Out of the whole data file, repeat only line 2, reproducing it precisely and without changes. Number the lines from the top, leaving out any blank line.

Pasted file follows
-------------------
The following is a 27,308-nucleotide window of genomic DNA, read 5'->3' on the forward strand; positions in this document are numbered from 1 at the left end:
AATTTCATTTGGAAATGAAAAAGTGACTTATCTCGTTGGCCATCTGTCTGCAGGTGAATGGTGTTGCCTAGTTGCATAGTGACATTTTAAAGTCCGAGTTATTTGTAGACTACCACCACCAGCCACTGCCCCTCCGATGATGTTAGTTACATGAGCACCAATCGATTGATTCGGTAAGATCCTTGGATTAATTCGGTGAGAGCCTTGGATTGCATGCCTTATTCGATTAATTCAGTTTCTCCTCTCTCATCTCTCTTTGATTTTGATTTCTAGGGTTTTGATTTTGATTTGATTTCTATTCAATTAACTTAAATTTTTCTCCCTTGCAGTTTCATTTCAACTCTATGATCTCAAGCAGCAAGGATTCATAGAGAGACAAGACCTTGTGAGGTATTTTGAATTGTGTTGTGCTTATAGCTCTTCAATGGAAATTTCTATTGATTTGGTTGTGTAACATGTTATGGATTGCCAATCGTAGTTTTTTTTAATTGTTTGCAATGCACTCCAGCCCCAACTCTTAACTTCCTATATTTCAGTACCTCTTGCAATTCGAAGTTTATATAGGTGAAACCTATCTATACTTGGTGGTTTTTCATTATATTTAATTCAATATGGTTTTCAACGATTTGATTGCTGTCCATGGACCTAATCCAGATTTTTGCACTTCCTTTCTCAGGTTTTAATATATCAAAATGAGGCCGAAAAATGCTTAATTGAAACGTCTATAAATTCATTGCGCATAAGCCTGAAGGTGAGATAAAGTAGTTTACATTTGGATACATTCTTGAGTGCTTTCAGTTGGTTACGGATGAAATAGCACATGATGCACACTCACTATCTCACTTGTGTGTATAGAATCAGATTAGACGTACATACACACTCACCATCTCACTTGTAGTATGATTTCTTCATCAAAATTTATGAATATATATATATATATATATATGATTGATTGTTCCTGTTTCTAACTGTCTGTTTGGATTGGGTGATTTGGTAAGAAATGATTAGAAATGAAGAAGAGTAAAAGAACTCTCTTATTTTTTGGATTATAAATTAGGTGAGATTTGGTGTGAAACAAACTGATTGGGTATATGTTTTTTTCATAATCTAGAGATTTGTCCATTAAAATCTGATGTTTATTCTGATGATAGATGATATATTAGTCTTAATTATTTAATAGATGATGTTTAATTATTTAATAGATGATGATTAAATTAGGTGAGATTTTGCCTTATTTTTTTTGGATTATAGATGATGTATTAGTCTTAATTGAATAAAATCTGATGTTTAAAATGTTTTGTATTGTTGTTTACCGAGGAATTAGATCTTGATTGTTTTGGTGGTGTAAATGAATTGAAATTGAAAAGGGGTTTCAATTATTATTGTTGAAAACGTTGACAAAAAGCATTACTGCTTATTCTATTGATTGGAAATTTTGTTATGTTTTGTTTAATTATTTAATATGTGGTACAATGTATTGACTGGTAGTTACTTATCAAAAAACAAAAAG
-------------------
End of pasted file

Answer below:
AATTTCATTTGGAAATGAAAAAGTGACTTATCTCGTTGGCCATCTGTCTGCAGGTGAATGGTGTTGCCTAGTTGCATAGTGACATTTTAAAGTCCGAGTTATTTGTAGACTACCACCACCAGCCACTGCCCCTCCGATGATGTTAGTTACATGAGCACCAATCGATTGATTCGGTAAGATCCTTGGATTAATTCGGTGAGAGCCTTGGATTGCATGCCTTATTCGATTAATTCAGTTTCTCCTCTCTCATCTCTCTTTGATTTTGATTTCTAGGGTTTTGATTTTGATTTGATTTCTATTCAATTAACTTAAATTTTTCTCCCTTGCAGTTTCATTTCAACTCTATGATCTCAAGCAGCAAGGATTCATAGAGAGACAAGACCTTGTGAGGTATTTTGAATTGTGTTGTGCTTATAGCTCTTCAATGGAAATTTCTATTGATTTGGTTGTGTAACATGTTATGGATTGCCAATCGTAGTTTTTTTTAATTGTTTGCAATGCACTCCAGCCCCAACTCTTAACTTCCTATATTTCAGTACCTCTTGCAATTCGAAGTTTATATAGGTGAAACCTATCTATACTTGGTGGTTTTTCATTATATTTAATTCAATATGGTTTTCAACGATTTGATTGCTGTCCATGGACCTAATCCAGATTTTTGCACTTCCTTTCTCAGGTTTTAATATATCAAAATGAGGCCGAAAAATGCTTAATTGAAACGTCTATAAATTCATTGCGCATAAGCCTGAAGGTGAGATAAAGTAGTTTACATTTGGATACATTCTTGAGTGCTTTCAGTTGGTTACGGATGAAATAGCACATGATGCACACTCACTATCTCACTTGTGTGTATAGAATCAGATTAGACGTACATACACACTCACCATCTCACTTGTAGTATGATTTCTTCATCAAAATTTATGAATATATATATATATATATATATGATTGATTGTTCCTGTTTCTAACTGTCTGTTTGGATTGGGTGATTTGGTAAGAAATGATTAGAAATGAAGAAGAGTAAAAGAACTCTCTTATTTTTTGGATTATAAATTAGGTGAGATTTGGTGTGAAACAAACTGATTGGGTATATGTTTTTTTCATAATCTAGAGATTTGTCCATTAAAATCTGATGTTTATTCTGATGATAGATGATATATTAGTCTTAATTATTTAATAGATGATGTTTAATTATTTAATAGATGATGATTAAATTAGGTGAGATTTTGCCTTATTTTTTTTGGATTATAGATGATGTATTAGTCTTAATTGAATAAAATCTGATGTTTAAAATGTTTTGTATTGTTGTTTACCGAGGAATTAGATCTTGATTGTTTTGGTGGTGTAAATGAATTGAAATTGAAAAGGGGTTTCAATTATTATTGTTGAAAACGTTGACAAAAAGCATTACTGCTTATTCTATTGATTGGAAATTTTGTTATGTTTTGTTTAATTATTTAATATGTGGTACAATGTATTGACTGGTAGTTACTTATCAAAAAACAAAAAG